|Basic Grammar - Any English Majors?||jose_Tex_mex|
Jul 23, 2002 3:55 PM
|Does anyone have a quick and easy way to remember how/when to use "that" vs "which." I have conquered all of the normal elements of style: then vs than, it's vs its, affect vs effect, they are vs there, and so on. However, when it comes to figuring the correct one on the fly - I have to actually stop and think.
Any quick ideas? I have the text book definition but it's a bit of a bother.
For example, when deciding which "then" to use I decide if the word is timE based or is a compArison. I choose the E or the A and things are easy...
|will a minor do?||DougSloan|
Jul 23, 2002 4:21 PM
|Here is a simple rule, which has many exceptions. "Which, when used to join two clauses, almost always follows a comma.|
|How about a Spanish minor?||mickey-mac|
Jul 23, 2002 5:44 PM
|In addition to what Doug said, which is correct, "that" is restrictive or defining and is used to distinguish one of multiple objects or ideas: e.g., The dog that bit me is in the backyard. "Which" is nonrestrictive and used when referring only to one object or idea: e.g., The dog, which bit me, is in the backyard. If I recall correctly, "The Elements of Style" contains a discussion of the use of "which" and "that."|
|The Elements of Style||DougSloan|
Jul 23, 2002 7:49 PM
|"The Elements of Style" -- an English minor in 50(?) pages. I have internalized the that/which distinction, so it's hard to remember the real rule. Nonetheless, it has become so common to use "which" too often that it almost seems awkward to use it correctly. When I'm proofing younger associates' work, I just cringe at the need to 'splain it to them.
|The Elements of Style details||DougSloan|
Jul 24, 2002 6:17 AM
|Here is what The Elements of Style says:
That is the defining, or restrictive pronoun, which the nondefining, or nonrestrictive.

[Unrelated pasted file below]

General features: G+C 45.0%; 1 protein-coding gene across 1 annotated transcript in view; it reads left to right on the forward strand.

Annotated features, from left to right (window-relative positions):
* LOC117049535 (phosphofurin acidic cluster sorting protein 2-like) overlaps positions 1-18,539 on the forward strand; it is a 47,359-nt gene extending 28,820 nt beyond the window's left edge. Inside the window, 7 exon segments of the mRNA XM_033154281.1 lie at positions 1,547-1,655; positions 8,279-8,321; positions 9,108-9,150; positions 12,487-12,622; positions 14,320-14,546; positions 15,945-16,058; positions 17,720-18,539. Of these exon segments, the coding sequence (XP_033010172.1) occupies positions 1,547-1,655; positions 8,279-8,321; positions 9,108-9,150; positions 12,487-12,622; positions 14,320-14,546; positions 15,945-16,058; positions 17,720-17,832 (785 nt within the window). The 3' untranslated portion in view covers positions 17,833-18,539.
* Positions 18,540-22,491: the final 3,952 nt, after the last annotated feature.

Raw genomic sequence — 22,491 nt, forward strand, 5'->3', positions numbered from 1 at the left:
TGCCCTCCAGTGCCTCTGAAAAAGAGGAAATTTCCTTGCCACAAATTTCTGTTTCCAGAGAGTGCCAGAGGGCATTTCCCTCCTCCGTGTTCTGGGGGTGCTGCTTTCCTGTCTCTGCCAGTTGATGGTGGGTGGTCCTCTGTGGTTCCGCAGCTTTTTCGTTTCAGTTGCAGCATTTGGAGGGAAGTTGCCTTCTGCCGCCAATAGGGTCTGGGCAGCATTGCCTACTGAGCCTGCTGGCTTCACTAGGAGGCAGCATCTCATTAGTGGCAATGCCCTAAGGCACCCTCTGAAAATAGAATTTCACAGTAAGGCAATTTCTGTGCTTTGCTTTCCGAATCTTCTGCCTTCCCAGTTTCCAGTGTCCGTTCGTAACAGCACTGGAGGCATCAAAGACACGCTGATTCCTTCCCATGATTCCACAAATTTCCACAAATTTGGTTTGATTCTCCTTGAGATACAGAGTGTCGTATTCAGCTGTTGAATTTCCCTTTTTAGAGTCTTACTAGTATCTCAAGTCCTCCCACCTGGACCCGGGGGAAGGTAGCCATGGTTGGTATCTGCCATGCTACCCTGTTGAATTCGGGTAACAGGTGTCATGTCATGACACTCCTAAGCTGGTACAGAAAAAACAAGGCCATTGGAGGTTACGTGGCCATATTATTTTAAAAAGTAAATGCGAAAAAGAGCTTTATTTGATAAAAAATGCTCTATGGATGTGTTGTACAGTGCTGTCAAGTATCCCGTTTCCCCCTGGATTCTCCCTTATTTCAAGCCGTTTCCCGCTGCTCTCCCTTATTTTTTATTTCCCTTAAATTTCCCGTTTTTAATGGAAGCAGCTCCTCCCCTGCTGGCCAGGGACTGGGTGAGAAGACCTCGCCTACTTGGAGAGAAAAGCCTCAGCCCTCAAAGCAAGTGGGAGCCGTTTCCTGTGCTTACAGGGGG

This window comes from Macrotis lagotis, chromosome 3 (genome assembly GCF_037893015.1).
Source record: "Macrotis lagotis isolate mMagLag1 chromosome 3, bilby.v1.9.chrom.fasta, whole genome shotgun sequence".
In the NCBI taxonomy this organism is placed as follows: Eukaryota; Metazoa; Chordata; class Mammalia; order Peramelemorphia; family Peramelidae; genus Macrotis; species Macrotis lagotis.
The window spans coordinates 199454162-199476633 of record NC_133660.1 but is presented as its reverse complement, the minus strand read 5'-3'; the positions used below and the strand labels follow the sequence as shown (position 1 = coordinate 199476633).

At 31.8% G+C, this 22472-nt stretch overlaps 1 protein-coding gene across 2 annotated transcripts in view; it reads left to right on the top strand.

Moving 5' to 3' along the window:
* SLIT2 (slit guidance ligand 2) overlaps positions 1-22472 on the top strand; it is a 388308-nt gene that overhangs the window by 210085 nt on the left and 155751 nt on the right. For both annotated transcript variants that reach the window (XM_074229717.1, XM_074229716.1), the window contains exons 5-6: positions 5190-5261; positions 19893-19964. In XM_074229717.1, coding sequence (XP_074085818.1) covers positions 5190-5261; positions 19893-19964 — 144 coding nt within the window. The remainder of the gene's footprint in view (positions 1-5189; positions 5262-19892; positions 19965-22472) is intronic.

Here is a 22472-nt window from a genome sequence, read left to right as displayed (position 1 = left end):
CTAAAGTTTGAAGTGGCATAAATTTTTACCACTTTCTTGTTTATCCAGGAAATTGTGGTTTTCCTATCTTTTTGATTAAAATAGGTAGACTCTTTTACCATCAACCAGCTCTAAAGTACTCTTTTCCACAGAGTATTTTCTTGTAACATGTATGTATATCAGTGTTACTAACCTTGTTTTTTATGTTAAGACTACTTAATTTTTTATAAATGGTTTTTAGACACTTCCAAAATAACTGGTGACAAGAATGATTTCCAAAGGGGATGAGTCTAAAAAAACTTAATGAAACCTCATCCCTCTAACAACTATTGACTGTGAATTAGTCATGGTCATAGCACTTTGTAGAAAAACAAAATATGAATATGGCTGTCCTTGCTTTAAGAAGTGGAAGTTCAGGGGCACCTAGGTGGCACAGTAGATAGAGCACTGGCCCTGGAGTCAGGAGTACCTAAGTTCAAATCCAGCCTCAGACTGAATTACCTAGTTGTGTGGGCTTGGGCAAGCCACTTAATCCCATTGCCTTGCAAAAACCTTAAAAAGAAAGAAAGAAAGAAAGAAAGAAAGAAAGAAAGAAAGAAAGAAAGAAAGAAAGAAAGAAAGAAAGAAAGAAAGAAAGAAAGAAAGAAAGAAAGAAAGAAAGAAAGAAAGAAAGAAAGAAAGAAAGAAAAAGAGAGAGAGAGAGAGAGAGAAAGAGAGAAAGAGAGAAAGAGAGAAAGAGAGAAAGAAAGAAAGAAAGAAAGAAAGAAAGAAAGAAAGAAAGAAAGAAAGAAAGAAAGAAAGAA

The lawn mower that is broken is in the garage. (Tells which one)
The lawn mower, which is broken, is in the garage. (Adds a fact about the only mower in question)
The use of which for that is common in written and spoken language ("Let us now go even unto Bethlehem, and see this think which is come to pass.") Occasionally, which seems preferable to that, as in the sentence from the Bible. But it would be a convenience to all if these two pronouns were used with precision. The careful writer, watchful for small conveniences, goes which-hunting, removes the defining whiches, and by doing so improves his work.
|yup...get the Elements of Style...||ColnagoFE|
Jul 24, 2002 6:30 AM
|simple straightforward advice. i still cringe when i hear people say "utilize" instead of "use". it just sounds so pompous and unneccesary.|
Jul 24, 2002 2:53 PM
|Aren't those the things that, you put in every five, words or so to break, up those really long nonsensical, sentences that appear in newspaper letters, to the editor which are, obviously written by some raving, lunatic and contain not one, logical thought but just go, on and on about something, or other that only the, writer cares about but the, paper publishes anyway to fill, up the otherwise white space?|
Jul 24, 2002 12:03 PM
|I think I get it now. Thanks for the help.
Yes, I have the Elements of Style - great book. I was looking for a quick and easy way to remember it.
In practice I think most people get it wrong. Normally, I find I can remove the word "that" in about 90% of the cases as it is just "wordy."